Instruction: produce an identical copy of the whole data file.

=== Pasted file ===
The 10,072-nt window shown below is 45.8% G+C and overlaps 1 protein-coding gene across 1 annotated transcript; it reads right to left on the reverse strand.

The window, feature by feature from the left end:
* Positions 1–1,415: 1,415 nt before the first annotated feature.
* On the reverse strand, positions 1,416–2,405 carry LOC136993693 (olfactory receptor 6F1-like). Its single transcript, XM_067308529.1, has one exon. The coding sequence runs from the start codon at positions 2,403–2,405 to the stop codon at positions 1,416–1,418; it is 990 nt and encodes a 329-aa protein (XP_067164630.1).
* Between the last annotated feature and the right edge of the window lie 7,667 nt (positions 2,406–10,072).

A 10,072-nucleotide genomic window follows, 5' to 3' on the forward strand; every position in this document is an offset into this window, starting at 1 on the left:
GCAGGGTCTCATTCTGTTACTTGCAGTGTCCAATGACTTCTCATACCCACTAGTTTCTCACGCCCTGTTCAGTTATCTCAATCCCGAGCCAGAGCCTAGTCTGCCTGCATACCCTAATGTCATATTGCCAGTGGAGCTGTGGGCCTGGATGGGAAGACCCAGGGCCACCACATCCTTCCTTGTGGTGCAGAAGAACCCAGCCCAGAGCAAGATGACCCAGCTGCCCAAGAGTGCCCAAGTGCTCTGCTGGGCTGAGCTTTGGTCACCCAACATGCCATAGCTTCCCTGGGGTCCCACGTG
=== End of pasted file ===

The 10,072-nt window shown below is 45.8% G+C and overlaps 1 protein-coding gene across 1 annotated transcript; it reads right to left on the reverse strand.

The window, feature by feature from the left end:
* Positions 1–1,415: 1,415 nt before the first annotated feature.
* On the reverse strand, positions 1,416–2,405 carry LOC136993693 (olfactory receptor 6F1-like). Its single transcript, XM_067308529.1, has one exon. The coding sequence runs from the start codon at positions 2,403–2,405 to the stop codon at positions 1,416–1,418; it is 990 nt and encodes a 329-aa protein (XP_067164630.1).
* Between the last annotated feature and the right edge of the window lie 7,667 nt (positions 2,406–10,072).

A 10,072-nucleotide genomic window follows, 5' to 3' on the forward strand; every position in this document is an offset into this window, starting at 1 on the left:
GCAGGGTCTCATTCTGTTACTTGCAGTGTCCAATGACTTCTCATACCCACTAGTTTCTCACGCCCTGTTCAGTTATCTCAATCCCGAGCCAGAGCCTAGTCTGCCTGCATACCCTAATGTCATATTGCCAGTGGAGCTGTGGGCCTGGATGGGAAGACCCAGGGCCACCACATCCTTCCTTGTGGTGCAGAAGAACCCAGCCCAGAGCAAGATGACCCAGCTGCCCAAGAGTGCCCAAGTGCTCTGCTGGGCTGAGCTTTGGTCACCCAACATGCCATAGCTTCCCTGGGGTCCCACGTG